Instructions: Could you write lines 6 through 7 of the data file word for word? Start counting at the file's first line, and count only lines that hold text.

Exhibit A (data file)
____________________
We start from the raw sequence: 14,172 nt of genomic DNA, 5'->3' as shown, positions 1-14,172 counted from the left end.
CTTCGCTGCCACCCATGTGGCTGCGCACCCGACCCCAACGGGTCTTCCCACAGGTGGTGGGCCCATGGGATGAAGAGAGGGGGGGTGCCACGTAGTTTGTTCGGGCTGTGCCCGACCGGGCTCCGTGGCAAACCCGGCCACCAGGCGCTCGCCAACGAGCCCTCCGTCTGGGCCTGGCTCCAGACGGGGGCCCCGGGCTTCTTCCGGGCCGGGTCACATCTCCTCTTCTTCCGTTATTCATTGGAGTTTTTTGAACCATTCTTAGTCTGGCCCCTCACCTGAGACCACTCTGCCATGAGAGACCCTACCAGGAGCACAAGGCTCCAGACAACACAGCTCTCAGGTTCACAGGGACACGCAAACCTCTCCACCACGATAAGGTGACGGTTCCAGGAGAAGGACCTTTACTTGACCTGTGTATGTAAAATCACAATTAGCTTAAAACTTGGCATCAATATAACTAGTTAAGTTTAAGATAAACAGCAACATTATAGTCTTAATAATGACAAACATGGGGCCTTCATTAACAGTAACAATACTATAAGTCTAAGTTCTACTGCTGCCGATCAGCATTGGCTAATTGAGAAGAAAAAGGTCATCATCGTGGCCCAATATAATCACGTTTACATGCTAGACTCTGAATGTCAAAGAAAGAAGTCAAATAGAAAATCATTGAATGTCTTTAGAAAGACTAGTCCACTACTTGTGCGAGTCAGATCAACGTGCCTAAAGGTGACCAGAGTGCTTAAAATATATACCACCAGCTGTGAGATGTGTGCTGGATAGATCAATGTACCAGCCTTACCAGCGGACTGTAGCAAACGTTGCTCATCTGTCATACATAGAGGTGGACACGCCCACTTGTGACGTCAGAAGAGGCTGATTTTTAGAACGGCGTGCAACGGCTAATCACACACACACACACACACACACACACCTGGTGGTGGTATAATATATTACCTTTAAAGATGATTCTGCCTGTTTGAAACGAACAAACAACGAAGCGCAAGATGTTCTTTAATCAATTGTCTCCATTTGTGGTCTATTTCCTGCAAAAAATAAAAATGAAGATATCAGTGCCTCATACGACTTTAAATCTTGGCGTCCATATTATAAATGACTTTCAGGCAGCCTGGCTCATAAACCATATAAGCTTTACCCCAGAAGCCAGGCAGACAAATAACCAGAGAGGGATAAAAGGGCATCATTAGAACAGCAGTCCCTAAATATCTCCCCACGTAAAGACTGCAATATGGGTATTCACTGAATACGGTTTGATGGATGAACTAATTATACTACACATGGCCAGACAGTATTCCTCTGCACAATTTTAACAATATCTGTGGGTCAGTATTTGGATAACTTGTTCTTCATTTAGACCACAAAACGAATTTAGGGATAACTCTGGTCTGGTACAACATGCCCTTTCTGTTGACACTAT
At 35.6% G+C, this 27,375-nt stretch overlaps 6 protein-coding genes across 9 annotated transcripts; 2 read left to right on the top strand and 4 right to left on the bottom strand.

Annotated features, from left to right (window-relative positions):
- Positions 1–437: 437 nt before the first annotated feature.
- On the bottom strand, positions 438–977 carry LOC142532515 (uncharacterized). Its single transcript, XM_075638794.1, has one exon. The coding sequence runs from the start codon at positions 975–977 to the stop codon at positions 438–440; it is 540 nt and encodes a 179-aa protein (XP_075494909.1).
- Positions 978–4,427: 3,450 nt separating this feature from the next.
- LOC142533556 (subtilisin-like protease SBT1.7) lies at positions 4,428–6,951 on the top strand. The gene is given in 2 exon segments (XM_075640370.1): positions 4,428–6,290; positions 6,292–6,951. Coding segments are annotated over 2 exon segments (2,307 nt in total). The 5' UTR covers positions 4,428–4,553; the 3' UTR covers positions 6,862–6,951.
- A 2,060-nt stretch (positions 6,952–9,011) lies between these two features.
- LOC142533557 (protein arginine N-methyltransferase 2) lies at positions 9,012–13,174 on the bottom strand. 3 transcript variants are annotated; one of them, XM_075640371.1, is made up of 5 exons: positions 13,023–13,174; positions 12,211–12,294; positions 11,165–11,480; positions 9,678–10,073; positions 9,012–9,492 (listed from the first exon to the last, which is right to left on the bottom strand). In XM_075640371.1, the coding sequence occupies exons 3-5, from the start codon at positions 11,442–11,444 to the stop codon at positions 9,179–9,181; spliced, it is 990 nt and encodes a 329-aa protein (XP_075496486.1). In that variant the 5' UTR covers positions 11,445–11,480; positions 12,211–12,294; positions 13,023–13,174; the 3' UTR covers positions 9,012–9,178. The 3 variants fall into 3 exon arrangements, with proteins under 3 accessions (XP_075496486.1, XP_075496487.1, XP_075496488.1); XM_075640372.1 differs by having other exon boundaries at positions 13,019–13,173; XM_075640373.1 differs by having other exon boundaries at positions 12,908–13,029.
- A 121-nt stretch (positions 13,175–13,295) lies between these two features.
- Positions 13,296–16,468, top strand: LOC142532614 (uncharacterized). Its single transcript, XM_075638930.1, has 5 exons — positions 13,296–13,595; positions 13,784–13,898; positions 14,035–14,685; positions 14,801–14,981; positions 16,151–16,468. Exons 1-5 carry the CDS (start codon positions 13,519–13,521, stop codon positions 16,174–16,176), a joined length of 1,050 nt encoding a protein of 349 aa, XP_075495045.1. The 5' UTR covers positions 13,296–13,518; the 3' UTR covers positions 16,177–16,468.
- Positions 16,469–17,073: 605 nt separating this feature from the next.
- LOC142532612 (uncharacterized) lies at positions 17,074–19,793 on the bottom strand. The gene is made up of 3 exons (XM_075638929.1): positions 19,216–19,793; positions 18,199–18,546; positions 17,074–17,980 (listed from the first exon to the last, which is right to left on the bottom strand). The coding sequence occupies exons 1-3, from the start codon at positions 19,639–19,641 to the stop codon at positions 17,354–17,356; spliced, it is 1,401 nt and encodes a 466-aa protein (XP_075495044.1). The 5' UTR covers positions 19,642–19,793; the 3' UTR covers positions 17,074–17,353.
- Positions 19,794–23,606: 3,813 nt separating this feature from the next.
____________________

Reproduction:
- On the bottom strand, positions 438–977 carry LOC142532515 (uncharacterized). Its single transcript, XM_075638794.1, has one exon. The coding sequence runs from the start codon at positions 975–977 to the stop codon at positions 438–440; it is 540 nt and encodes a 179-aa protein (XP_075494909.1).
- Positions 978–4,427: 3,450 nt separating this feature from the next.